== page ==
This might be the 1000th blog posting on this general topic, but for some reason, the complexity of booting grows year over year, sort of like the tax code.
Back in 2009, Win and I built three low power servers, using Intel D945GCLF2 mini-ITX motherboards with Atom 330 processors.  We put mirrored 1.5 Terabyte drives in them, and 2 GB of ram, and they have performed very well as pretty low power home servers.  We ran the then-current Ubuntu, and only sporadically ran apt-get update and apt-get upgrade.
Fast forward to this summer.  We wanted to upgrade the OS’s, but they had gotten so far behind that apt-get update wouldn’t work.  It was clearly necessary to reinstall.  Now one of these machines is our compound mail server, and another runs mythtv and various other services.  The third one was pretty idle, just hosting about a terabyte of SiCortex archives.  In a previous blog post I wrote about the month elapsed time it took me to back up that machine.
This post is about the adventure of installing Ubuntu 12.04 LTS on it.  (LTS is long term support, so that in principle, we will not have to do this again until 2017.  I hope so!)
Previously, SMART tools were telling us that the 2009 era desktop 1.5T drives were going bad, so I bought a couple of 3T WD Red NAS drives, like the ones in our Drobo 5N.  Alex (my 14 year old) and I took apart the machine and replaced the drives, with no problem.
I followed directions from the web on how to download an ISO and burn it to a USB drive using MacOS tools.   This is pretty straightforward, but not obvious.  First you have to convert the iso to a dmg, then use dd to copy it to the raw device:

hdiutil convert -format UDRW -o ubuntu-12.04.3-server-amd64.img ubuntu-12.04.3-server-amd64.iso
# Use diskutil list, then plug in a blank USB key >the image size, run diskutil list again to find the drive device.  (In my case /dev/disk2)
sudo dd if=ubuntu-12.04.3-server-amd64.img.dmg of=/dev/disk2 bs=1m
# notice the .dmg extension that MacOS insists on adding
diskutil eject /dev/disk2 (or whatever)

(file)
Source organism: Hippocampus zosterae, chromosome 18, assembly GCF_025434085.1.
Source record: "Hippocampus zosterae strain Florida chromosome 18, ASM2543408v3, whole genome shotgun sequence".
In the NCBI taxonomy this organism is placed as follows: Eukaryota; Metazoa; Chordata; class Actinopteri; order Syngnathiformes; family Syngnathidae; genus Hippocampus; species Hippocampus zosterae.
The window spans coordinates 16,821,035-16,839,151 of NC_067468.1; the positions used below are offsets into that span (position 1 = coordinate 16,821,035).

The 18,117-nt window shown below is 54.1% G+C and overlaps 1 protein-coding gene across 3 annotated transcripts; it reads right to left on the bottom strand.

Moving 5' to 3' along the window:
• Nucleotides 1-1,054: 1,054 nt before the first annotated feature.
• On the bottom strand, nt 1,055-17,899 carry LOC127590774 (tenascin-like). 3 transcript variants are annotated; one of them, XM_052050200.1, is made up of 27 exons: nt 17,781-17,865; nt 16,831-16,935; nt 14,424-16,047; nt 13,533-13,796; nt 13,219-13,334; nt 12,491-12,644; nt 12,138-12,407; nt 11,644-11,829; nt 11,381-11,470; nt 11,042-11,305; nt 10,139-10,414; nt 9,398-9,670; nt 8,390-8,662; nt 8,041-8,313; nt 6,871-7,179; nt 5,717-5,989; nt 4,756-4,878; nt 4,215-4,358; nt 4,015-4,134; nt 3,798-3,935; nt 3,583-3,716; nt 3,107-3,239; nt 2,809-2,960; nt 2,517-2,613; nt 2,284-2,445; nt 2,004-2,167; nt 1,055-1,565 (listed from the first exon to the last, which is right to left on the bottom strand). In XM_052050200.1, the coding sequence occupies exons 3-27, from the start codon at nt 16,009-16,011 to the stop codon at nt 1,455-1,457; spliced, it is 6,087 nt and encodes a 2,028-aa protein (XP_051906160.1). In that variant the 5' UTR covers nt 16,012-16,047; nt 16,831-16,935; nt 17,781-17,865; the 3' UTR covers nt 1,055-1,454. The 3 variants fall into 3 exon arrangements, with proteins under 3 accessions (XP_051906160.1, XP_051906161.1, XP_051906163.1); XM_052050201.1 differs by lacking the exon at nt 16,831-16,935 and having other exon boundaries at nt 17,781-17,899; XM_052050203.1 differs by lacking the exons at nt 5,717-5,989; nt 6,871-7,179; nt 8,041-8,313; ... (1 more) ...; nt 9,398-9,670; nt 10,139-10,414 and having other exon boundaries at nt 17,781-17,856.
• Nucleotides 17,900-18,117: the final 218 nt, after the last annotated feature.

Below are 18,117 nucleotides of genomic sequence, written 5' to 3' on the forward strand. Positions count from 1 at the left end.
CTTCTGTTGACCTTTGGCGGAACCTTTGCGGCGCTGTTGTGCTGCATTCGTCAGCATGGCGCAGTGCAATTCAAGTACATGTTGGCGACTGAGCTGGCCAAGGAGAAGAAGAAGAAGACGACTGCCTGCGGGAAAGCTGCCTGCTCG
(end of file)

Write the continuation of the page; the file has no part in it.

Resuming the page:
Now in my basement, the two servers I have are plugged into a USB/VGA monitor and keyboard switch, and it is fairly slow to react when the video signal comes and goes.  In fact it is so slow that you miss the opportunity to type “F2” to enter the BIOS to set the boot order.  So I had to plug in the monitor and keyboard directly, in order to enable USB booting.  At least it HAS USB booting, because these machines do not have optical drives, since they have only two SATA ports.
Anyway, I was able to boot the Ubuntu installer.  Now even at this late date, it is not really well supported to install onto a software RAID environment.  It works, but you have to read web pages full of advice, and run the partitioner in manual mode.
May I take a moment to rant?  PLEASE DATE YOUR WEB PAGES.  It is astonishing how many sources of potentially valuable information fail to mention the date or versions of software they apply to.
I found various pieces of advice, plus my recollection of how I did this in 2009, and configured root, swap, and /data as software RAID 1 (mirrored disks).  Ubuntu ran the installer, and… would not reboot.  “No bootable drives found”.
During the install, there was an anomaly, in that attempts to set the “bootable” flag on the root filesystem partitions failed, and when I tried it using parted running in rescue mode, it would set the bootable flag, but clear the “physical volume for RAID” flag.
I tried 12.04.  I tried 13.04.  I tried 13.04 in single drive (no RAID).  These did not work. The single drive attempt taught me that the problem wasn’t the RAID configuration at all.